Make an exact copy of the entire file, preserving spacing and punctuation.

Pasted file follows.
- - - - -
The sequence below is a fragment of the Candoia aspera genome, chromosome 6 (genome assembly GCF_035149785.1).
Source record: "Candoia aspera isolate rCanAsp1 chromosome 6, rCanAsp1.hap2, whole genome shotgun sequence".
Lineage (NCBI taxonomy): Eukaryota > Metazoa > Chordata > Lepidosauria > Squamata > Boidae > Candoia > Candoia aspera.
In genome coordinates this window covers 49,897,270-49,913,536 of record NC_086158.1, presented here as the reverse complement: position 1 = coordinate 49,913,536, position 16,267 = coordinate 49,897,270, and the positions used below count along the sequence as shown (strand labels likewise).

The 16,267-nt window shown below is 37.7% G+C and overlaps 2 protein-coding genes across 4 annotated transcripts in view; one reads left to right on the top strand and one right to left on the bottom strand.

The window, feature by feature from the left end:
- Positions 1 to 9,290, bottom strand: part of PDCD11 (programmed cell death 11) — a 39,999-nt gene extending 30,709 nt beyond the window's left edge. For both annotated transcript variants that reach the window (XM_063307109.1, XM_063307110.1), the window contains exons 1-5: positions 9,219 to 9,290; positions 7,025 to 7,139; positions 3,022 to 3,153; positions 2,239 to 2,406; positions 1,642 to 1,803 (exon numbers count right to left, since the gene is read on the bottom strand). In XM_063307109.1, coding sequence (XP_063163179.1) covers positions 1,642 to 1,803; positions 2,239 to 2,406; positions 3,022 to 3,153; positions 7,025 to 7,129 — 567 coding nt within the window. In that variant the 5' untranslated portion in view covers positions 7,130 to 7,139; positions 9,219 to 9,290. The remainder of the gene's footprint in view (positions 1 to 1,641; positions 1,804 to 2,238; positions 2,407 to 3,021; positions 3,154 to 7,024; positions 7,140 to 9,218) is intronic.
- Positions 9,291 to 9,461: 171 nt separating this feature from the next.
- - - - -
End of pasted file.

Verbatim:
The sequence below is a fragment of the Candoia aspera genome, chromosome 6 (genome assembly GCF_035149785.1).
Source record: "Candoia aspera isolate rCanAsp1 chromosome 6, rCanAsp1.hap2, whole genome shotgun sequence".
Lineage (NCBI taxonomy): Eukaryota > Metazoa > Chordata > Lepidosauria > Squamata > Boidae > Candoia > Candoia aspera.
In genome coordinates this window covers 49,897,270-49,913,536 of record NC_086158.1, presented here as the reverse complement: position 1 = coordinate 49,913,536, position 16,267 = coordinate 49,897,270, and the positions used below count along the sequence as shown (strand labels likewise).

The 16,267-nt window shown below is 37.7% G+C and overlaps 2 protein-coding genes across 4 annotated transcripts in view; one reads left to right on the top strand and one right to left on the bottom strand.

The window, feature by feature from the left end:
- Positions 1 to 9,290, bottom strand: part of PDCD11 (programmed cell death 11) — a 39,999-nt gene extending 30,709 nt beyond the window's left edge. For both annotated transcript variants that reach the window (XM_063307109.1, XM_063307110.1), the window contains exons 1-5: positions 9,219 to 9,290; positions 7,025 to 7,139; positions 3,022 to 3,153; positions 2,239 to 2,406; positions 1,642 to 1,803 (exon numbers count right to left, since the gene is read on the bottom strand). In XM_063307109.1, coding sequence (XP_063163179.1) covers positions 1,642 to 1,803; positions 2,239 to 2,406; positions 3,022 to 3,153; positions 7,025 to 7,129 — 567 coding nt within the window. In that variant the 5' untranslated portion in view covers positions 7,130 to 7,139; positions 9,219 to 9,290. The remainder of the gene's footprint in view (positions 1 to 1,641; positions 1,804 to 2,238; positions 2,407 to 3,021; positions 3,154 to 7,024; positions 7,140 to 9,218) is intronic.
- Positions 9,291 to 9,461: 171 nt separating this feature from the next.